How to Make Your Own Compostable Utensils at Home
Making your own compostable utensils at home is a great way to reduce plastic waste and be more eco-friendly. With just a few simple materials and steps, you can craft reusable forks, spoons, knives, and more that will break down naturally in the compost bin when you’re done using them.
Why Make Compostable Utensils?
Plastic utensils are hugely problematic for the environment. Even when disposed of properly, they can take hundreds of years to break down in landfills. They also often end up as litter and make their way into waterways and oceans, harming wildlife.
Compostable utensils provide an excellent alternative. Crafted from natural materials like wood, bamboo, and corn starch, compostable utensils biodegrade quickly and nourish the soil. Making your own versions at home reduces reliance on store-bought disposables. It’s a simple, empowering way to make a difference for the planet through your daily habits.
Suitable Materials for DIY Compostable Utensils
The key is using natural materials that will decompose. Excellent options include:
Wood: Birch, maple, poplar, basswood, and pine craft sticks work perfectly. They carve easily and biodegrade well.
Bamboo: Sturdy bamboo skewers or stir sticks can become utensils. Ensure they’re untreated.
Corn starch: Dissolvable cornstarch packing peanuts make an innovative material for shaping utensils that compost quickly.
Natural cotton string or twine: This provides a binder when needed. Look for untreated, organic cotton options.
Avoid any materials like treated wood, plastic, glue, laminates, or varnish, as these will inhibit biodegradation.
With some simple DIY methods, you can transform suitable materials into compostable forks, spoons, knives, and more.
Making a Fork or Spoon
Forks and spoons are easy beginner projects. Here are two options:
Using wood sticks:
- Take a basswood, birch, or other stick. Draw a template of a spoon or fork head’s shape.
- Carefully carve the stick into the shape using a knife or wood file.
- Sand edges smooth. Wood glue and natural cotton string can attach multiple sticks together for support, if needed.
Using cornstarch peanuts:
- Imprint a fork or spoon head shape into a thick cornstarch packing peanut.
- Use additional peanuts to build up a handle shape.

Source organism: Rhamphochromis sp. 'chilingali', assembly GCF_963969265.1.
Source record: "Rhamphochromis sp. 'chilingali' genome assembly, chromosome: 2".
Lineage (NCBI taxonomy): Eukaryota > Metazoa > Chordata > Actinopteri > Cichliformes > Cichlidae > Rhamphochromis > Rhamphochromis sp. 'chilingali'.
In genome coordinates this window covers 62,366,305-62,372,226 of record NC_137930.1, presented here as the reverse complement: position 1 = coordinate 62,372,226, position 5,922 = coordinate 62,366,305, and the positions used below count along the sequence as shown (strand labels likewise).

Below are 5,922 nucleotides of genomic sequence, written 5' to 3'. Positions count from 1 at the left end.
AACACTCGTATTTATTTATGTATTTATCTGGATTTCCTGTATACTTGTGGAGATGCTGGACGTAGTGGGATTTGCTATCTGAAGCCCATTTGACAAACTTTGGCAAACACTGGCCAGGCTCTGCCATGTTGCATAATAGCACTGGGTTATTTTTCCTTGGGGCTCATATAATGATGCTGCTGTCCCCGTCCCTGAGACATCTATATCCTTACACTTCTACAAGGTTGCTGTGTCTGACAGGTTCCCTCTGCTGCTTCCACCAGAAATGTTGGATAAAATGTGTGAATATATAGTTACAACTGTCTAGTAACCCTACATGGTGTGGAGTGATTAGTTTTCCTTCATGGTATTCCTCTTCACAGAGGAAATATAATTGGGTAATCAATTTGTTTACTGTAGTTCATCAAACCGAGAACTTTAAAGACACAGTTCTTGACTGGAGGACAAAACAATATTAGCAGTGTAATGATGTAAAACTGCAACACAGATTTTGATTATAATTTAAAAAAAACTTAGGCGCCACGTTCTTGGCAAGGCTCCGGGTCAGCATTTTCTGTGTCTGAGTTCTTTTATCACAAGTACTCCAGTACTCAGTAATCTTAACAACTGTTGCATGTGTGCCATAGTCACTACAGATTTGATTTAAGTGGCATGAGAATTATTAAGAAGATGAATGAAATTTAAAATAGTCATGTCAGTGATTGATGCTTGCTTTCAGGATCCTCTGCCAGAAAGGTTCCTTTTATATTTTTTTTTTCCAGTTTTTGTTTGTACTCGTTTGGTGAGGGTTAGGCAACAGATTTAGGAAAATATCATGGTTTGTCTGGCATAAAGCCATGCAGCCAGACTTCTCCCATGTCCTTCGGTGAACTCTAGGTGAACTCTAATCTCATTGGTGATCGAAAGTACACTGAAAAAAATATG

- Lightly moisten peanut sections and press firmly together to bond.
- Smooth with sandpaper once dry if needed.
Crafting a Knife
Craft knives are a bit more complex but still achievable:
- Shape a bamboo skewer into a knife shape by filing a handle ridge and tapering one end.
- Optionally, coat the handle with extra cornstarch paste for shaping, hardening with heat.
- Bind a cotton string around the handle for better grip if desired.
- Sharpen tip carefully with a knife sharpener or file.
For compostable chopsticks, simply take two wooden craft sticks and join them with natural cotton string or twine wrapped tightly around the center.
Customize shapes and sizes as desired – make teaspoons, juice spoons, sporks, etc.
Decorate with safe natural materials like vegetable dyes.
Add a small drilled hole in handles to hang utensils for drying.
Benefits of Homemade Compostable Utensils
Crafting my own compostable utensils has been very rewarding. Here are some of the biggest benefits I’ve experienced:
Reducing plastic waste – I don’t buy plastic utensils anymore, keeping them out of landfills and oceans.
Saving money – Materials cost very little compared to constantly buying disposable utensils.
Using natural materials – It feels good to use wood, bamboo and other natural materials instead of plastic.
Creative, meditative process – I find the carving, shaping and creating process calming and enjoyable.
Conversation starter – Friends, kids and others are curious when they see these utensils, starting good sustainability conversations.
Fully biodegradable – The utensils naturally return nutrients to the earth after use through composting.
Switching to homemade compostable utensils has been a simple, empowering way to live more sustainably. I encourage you to try it in your own home! Start with a simple spoon or fork, and work your way up to a full homemade compostable utensil set. Our planet will thank you.